community.” Taking into account the four-level departure, the district court determined that Hohn
had a total offense level of 32 and a criminal history category of I, resulting in a guidelines range of
121 to 151 months of imprisonment. The district court sentenced Hohn to 151 months on each
count, to be served concurrently.
This timely appeal followed. Hohn contends that the district court misapplied USSG
§ 5H1.4, that his sentence is procedurally unreasonable because the district court failed to address
the relative efficiencies and costs of home incarceration as opposed to imprisonment, and that his
sentence is substantively unreasonable in light of his present physical condition.
Hohn moved for a downward departure pursuant to USSG § 5H1.4, which provides in
-3Physical condition or appearance, including physique, is not ordinarily relevant in
determining whether a departure may be warranted. However, an extraordinary
physical impairment may be a reason to depart downward; e.g., in the case of a
seriously infirm defendant, home detention may be as efficient as, and less costly
USSG § 5H1.4 (2008 ed.). To the extent that Hohn argues that the district court should have granted
a departure under USSG § 5H1.4 greater than four levels, we lack jurisdiction to consider the degree
of the district court’s departure. See United States v. Curry, 536 F.3d 571, 573 (6th Cir. 2008).
Hohn contends that the district court failed to address whether “home detention may be as
efficient, and less costly than, imprisonment,” USSG § 5H1.4, and that we therefore have jurisdiction
to review his sentence because it “was imposed as a result of an incorrect application of the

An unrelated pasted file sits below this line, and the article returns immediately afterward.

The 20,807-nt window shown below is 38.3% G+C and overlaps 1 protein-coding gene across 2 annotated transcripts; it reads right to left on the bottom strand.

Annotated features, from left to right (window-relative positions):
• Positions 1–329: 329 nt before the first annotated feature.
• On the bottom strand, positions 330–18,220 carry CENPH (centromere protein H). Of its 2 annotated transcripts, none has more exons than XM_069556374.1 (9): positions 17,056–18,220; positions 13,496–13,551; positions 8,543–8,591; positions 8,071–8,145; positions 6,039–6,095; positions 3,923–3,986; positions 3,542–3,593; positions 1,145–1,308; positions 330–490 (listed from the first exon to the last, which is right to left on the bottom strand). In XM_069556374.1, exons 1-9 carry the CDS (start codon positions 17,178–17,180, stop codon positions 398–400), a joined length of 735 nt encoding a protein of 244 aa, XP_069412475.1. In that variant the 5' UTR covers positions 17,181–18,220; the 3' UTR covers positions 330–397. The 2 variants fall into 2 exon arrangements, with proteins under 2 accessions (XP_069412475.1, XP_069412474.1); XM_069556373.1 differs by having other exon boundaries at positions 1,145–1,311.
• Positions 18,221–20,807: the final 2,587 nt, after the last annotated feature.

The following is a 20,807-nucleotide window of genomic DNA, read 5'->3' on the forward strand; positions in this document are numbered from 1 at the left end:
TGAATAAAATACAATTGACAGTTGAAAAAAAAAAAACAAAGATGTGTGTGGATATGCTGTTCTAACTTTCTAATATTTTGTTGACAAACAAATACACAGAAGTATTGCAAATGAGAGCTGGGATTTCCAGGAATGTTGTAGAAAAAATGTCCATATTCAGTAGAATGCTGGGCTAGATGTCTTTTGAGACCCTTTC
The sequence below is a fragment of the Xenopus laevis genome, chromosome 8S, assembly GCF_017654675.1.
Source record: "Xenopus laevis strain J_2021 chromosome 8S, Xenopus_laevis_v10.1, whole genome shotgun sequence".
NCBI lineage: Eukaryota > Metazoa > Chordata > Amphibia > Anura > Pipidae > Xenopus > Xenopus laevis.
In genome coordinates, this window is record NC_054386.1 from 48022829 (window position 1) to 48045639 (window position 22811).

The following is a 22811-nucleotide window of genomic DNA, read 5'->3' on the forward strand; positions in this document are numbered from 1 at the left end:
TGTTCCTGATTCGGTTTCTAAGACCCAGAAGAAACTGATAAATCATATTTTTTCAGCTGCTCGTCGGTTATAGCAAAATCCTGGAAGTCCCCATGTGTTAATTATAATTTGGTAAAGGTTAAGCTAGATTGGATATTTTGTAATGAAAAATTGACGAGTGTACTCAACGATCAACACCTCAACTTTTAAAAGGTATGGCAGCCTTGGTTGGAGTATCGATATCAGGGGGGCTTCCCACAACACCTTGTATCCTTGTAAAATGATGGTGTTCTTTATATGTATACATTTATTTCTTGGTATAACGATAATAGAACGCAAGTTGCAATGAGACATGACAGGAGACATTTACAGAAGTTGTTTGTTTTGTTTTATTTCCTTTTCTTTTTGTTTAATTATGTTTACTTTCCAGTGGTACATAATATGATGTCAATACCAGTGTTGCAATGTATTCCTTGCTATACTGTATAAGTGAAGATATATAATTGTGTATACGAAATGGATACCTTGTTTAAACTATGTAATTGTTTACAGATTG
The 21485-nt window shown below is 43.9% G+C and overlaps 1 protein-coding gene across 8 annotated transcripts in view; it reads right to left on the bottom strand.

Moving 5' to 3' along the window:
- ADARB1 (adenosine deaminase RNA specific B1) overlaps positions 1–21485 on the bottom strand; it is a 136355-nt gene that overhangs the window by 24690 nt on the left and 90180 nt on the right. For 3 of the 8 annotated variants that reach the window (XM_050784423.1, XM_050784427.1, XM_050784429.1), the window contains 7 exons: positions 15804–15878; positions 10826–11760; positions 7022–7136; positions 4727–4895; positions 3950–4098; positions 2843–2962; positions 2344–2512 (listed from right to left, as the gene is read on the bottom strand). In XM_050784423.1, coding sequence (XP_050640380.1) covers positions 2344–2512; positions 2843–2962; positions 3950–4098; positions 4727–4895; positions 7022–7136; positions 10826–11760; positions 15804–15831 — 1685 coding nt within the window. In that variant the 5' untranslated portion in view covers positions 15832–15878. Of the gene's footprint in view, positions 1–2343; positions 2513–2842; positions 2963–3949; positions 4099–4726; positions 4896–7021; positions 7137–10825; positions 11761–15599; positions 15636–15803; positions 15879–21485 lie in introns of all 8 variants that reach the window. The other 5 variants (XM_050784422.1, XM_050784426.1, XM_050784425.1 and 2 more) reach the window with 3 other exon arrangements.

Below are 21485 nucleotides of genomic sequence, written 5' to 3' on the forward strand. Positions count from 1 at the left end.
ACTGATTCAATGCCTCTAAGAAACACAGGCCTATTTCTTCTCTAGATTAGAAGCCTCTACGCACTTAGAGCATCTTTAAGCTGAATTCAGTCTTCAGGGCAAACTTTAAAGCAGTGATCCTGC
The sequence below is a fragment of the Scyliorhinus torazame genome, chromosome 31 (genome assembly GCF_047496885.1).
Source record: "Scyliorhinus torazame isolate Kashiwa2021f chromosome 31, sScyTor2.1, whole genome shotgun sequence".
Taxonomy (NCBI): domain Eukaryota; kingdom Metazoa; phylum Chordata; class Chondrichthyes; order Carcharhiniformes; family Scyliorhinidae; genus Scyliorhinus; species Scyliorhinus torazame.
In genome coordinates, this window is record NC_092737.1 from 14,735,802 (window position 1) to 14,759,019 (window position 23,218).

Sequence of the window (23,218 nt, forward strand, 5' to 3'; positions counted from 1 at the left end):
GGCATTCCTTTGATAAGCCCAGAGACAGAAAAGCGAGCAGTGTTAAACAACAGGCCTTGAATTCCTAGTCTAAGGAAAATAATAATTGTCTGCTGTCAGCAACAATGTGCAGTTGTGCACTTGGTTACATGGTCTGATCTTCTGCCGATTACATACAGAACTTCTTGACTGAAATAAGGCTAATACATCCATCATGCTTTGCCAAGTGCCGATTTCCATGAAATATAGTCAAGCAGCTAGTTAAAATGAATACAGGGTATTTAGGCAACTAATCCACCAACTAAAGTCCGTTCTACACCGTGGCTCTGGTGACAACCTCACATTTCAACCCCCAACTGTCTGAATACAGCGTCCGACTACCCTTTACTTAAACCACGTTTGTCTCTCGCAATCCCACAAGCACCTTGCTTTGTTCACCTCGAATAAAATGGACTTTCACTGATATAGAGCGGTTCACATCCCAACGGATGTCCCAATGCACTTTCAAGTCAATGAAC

sentencing guidelines,” 18 U.S.C. § 3742(a)(2). Because Hohn did not object at resentencing to the
district court’s failure to address the relative efficiencies and costs of home incarceration and
imprisonment, we review for plain error. See United States v. Simmons, 587 F.3d 348, 360 (6th Cir.
2009). In support of his argument that the district court misapplied the sentencing guidelines, Hohn
relies on United States v. Bostic, 371 F.3d 865 (6th Cir. 2004), in which we stated that USSG
§ 5H1.4 “require[s] the district court to consider the relative costs and efficiency of home
confinement and imprisonment.” Id. at 875. At resentencing, Hohn merely asserted that he would
be dependent on Medicaid and Medicare for his healthcare if confined at home; he offered no other
evidence regarding the efficiencies and costs of home confinement. Given that the district court
specifically considered whether the Bureau of Prisons could accommodate Hohn’s impairments and
was presented with scant evidence regarding home confinement, the district court did not err, let
alone plainly err, in its application of USSG § 5H1.4. See United States v. Berro, 348 F. App’x 98,
101 (6th Cir. 2009), cert. denied, 130 S. Ct. 1113 (2010).
-4Hohn also contends that his sentence is procedurally and substantively unreasonable. We